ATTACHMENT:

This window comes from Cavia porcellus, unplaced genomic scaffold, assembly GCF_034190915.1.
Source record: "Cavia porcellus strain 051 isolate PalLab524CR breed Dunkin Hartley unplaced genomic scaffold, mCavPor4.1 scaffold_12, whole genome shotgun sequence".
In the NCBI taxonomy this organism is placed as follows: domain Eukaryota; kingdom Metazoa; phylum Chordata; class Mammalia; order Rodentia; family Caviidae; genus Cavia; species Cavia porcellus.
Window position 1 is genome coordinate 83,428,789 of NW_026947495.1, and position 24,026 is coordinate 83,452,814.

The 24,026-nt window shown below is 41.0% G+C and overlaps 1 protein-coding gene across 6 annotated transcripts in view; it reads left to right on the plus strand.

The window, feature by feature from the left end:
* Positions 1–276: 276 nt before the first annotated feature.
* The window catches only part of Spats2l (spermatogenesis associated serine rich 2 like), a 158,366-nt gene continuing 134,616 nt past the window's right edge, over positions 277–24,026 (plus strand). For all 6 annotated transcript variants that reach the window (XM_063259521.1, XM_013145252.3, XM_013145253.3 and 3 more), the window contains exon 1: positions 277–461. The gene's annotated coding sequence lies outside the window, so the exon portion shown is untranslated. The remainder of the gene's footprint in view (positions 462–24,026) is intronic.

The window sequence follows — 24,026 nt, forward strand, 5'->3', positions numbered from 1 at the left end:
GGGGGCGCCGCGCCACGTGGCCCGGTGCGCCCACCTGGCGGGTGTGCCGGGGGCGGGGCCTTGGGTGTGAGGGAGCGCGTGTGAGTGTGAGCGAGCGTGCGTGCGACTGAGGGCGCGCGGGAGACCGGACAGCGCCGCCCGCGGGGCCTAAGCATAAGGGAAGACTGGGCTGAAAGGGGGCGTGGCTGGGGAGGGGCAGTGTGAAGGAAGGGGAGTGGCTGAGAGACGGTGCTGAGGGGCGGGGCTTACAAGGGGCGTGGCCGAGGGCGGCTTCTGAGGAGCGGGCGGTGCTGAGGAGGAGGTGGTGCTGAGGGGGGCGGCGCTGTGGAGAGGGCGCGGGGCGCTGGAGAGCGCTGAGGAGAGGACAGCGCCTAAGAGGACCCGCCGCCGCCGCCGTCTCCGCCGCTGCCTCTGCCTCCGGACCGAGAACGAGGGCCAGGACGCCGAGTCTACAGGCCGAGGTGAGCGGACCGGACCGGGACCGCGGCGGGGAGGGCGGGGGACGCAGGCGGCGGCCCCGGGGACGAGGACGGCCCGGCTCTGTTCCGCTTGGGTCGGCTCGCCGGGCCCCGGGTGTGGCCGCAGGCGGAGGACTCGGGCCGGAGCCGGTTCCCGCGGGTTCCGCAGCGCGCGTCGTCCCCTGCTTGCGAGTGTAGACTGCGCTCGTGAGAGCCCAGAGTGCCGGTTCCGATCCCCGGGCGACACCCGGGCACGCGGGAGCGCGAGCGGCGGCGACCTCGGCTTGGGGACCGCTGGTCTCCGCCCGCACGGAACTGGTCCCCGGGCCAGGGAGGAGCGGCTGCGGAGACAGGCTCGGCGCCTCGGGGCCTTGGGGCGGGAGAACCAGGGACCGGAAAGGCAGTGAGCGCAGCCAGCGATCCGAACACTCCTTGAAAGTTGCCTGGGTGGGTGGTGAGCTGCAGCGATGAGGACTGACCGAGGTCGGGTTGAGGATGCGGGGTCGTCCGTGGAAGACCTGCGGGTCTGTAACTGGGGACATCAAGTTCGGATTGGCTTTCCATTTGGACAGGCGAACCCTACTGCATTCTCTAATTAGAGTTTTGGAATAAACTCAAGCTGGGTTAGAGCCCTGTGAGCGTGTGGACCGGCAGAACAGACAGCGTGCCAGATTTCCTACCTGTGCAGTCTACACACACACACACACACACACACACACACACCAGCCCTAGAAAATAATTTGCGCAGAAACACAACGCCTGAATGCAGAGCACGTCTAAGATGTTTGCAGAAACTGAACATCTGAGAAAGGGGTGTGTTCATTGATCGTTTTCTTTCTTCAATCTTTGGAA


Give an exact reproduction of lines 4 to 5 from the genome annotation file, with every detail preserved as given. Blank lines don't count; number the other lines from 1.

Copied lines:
Window position 1 is genome coordinate 83,428,789 of NW_026947495.1, and position 24,026 is coordinate 83,452,814.

The 24,026-nt window shown below is 41.0% G+C and overlaps 1 protein-coding gene across 6 annotated transcripts in view; it reads left to right on the plus strand.